Clinical Negligence Scotland, Making a Claim - Digby Brown
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Clinical negligence claims in Scotland

Fortunately most medical and dental treatment is carried out well.  Sometimes, however, treatment is not performed as expected or mistakes happen. Clinical or medical negligence occurs when treatment falls below the acceptable standard and causes unnecessary illness, injury or death.  If there is clinical negligence, it may be possible for you to seek compensation for the consequences you have suffered.

Treatment may have been provided through the NHS or through a private healthcare provider and can involve hospital doctors and staff, surgeons, GP’s, dentists or other specialists providing healthcare.

Legal claim for medical or dental negligence

Unlike many personal injury cases, establishing clinical negligence is extremely complicated  and the decision as to whether to pursue a legal claim should not be taken lightly.

In most cases when sub standard treatment appears to have taken place, it is helpful to seek an explanation and answers through the NHS complaints procedure described below. This can help to clarify important aspects of your care and enables us to advise you more fully.

If you have already made a complaint and still feel that you wish to discuss matters further, please complete a simple Clinical Negligence form. The more information you provide the easier it is for us to advise you. If you would rather speak to someone directly about your circumstances then please call us on 0333 200 5925, however we will still require you to make a formal complaint directly.

Making an NHS complaint

Often clients contact us because they want an explanation for what has happened to them and an answer to questions that they have. Every NHS organisation has a complaints procedure and this can usually be found on the organisation’s website.

You can find out more making a complaint about the healthcare in Scotland on NHS Inform. To make a complaint, you will need to contact the complaints department at your local NHS board which you can find on NHS Inform. The NHS is obliged to acknowledge receipt of your complaint and to investigate it in a timely manner.

Complaints about NHS services must be either:

  • Within 6 months of the date on which the matter which is the subject of the complaint occurred, or
  • Within 6 months of the date on which the matter came to the notice of the complainant;
  • But normally no later than 12 months from the event.

Complaints received after this period may be investigated if the Chief Executive accepts that it would have been unreasonable for the complainant to make it earlier and where it is still possible to investigate the facts.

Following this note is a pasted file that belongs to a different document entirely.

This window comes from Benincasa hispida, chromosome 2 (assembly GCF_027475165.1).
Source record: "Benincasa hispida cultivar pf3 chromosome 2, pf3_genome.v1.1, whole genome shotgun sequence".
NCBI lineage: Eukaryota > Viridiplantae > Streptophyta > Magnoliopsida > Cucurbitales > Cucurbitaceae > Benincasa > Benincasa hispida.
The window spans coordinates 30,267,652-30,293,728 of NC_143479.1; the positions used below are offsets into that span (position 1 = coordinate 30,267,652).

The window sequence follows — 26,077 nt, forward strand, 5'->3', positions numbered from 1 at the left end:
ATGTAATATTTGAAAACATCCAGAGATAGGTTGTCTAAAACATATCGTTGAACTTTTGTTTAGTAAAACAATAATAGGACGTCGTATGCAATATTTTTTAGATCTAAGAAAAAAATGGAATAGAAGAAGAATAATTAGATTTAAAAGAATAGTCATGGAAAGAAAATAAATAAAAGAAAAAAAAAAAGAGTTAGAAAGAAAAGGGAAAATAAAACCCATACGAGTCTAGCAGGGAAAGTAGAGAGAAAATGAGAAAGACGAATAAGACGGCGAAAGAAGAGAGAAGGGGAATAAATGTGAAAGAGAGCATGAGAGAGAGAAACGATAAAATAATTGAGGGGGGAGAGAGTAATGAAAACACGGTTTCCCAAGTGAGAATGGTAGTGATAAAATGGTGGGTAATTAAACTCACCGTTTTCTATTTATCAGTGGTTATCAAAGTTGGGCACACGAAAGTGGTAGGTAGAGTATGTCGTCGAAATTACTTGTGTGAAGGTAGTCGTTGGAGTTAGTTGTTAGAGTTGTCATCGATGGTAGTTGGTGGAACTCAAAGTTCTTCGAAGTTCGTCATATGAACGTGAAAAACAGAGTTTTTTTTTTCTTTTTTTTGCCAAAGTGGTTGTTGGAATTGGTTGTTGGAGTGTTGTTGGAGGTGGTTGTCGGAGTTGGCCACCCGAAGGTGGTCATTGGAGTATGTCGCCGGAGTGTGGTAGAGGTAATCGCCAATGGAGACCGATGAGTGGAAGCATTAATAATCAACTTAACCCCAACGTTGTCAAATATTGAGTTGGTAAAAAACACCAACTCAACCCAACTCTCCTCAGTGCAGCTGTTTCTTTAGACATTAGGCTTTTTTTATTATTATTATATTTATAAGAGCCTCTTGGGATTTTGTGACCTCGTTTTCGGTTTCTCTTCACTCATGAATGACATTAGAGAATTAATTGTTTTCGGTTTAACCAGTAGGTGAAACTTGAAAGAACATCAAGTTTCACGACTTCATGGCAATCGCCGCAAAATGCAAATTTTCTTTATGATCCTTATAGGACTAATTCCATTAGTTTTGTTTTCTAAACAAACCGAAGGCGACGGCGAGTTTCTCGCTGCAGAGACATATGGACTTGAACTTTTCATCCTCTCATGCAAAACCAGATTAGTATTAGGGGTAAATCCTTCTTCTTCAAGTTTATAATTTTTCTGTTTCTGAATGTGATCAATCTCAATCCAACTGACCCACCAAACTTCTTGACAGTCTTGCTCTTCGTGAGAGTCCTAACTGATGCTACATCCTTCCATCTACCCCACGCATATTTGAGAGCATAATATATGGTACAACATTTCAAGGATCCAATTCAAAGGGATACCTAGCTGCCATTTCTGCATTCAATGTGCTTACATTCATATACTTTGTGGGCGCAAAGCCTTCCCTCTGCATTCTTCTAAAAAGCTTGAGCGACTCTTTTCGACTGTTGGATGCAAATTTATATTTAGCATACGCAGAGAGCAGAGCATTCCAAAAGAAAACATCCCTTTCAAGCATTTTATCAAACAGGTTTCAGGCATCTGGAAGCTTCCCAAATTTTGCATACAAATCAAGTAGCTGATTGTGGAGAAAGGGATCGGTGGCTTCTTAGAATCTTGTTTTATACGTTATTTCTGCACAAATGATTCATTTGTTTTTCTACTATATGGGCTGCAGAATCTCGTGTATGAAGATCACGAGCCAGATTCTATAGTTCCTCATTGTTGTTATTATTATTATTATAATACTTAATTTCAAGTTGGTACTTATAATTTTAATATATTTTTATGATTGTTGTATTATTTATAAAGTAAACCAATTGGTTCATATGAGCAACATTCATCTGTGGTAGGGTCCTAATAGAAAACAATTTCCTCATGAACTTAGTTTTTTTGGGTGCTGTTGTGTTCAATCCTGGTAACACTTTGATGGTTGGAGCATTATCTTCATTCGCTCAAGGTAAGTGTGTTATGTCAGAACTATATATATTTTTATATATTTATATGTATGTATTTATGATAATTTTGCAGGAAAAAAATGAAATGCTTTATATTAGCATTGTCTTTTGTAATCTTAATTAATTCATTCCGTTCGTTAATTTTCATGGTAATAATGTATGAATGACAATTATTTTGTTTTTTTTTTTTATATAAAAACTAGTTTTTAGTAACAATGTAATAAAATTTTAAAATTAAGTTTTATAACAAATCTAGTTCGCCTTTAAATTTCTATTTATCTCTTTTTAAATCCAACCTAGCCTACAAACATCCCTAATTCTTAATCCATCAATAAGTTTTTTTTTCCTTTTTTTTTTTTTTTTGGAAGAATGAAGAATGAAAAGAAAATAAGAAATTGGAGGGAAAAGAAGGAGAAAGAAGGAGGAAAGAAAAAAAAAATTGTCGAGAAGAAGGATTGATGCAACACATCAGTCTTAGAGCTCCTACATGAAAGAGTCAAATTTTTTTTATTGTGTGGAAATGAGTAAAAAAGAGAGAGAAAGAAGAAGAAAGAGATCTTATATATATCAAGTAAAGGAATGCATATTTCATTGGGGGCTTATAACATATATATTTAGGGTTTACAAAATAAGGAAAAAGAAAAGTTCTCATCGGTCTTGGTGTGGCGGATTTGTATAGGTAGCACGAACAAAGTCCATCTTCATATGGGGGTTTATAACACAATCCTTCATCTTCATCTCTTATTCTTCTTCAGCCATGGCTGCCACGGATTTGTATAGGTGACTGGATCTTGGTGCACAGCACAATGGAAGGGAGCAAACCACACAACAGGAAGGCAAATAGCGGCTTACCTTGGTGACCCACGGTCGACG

Once you have made a complaint to the NHS, find out what happens next.

To succeed in a claim for medical or dental negligence

To succeed in a claim for medical or dental negligence it is necessary to prove that the treatment that was provided fell below the appropriate standard of care. That standard is judged by the standard of other professionals practising in the same field. It is therefore necessary in every case to obtain an opinion from one or more medical or dental experts.

It is also necessary to prove that the unacceptable treatment was the cause of an adverse outcome and what that was. This can be very complex. Experts reports will always be required.

Instructing a specialist medical negligence solicitor

Medical and dental negligence cases are amongst the most complex cases you will find. It is important to instruct a solicitor you know is fully equipped for the task. That means instructing a specialist clinical negligence solicitor with a track record.

Chambers Legal Guide and the Legal 500 Guide review law firms in Scotland and can confirm whether the firm you wish to instruct is specialist in clinical negligence. The Law Society holds a register of solicitors accredited in this field. You can access these publications free on the Internet.

Sue Grant is an accredited by the Law Society as a specialist clinical negligence lawyer. She is recognised as a “Leader in her field” by Chambers Legal Guide and is on the panel of AVMA (Action for Victims of Medical Accidents) and accredited by APIL (the Association of Personal Injury Lawyers). Sue heads an experienced team of four based across Digby Brown's Edinburgh and Glasgow offices. Digby Brown is consistently ranked Band 1 in Chambers Guide to the UK Legal Profession and Tier 1 in Legal 500.

Here to help

In certain circumstances we understand that speaking about what happened can be very difficult, specifically cases involving the complicated area of childbirth resulting in Cerebral Palsy or other birth related problems. You can find further help in Birth Injuries and Cerebral Palsy.

If you would like to talk to someone about your experience, or need expert advice on a possible claim, our medical negligence team can help. Please email: clinical.negligence@digbybrown.co.uk. Please give as much detail as you can as this will assist in our ability to fully understand your circumstances and best decide the next steps to be taken. This advice is, of course, free of charge.

Alternatively, if you think you may have been wrongly charged for continuing care costs after a serious injury, we would encourage you to get in touch with us at healthcareadvice@digbybrown.co.uk, giving brief details of your family's circumstances.





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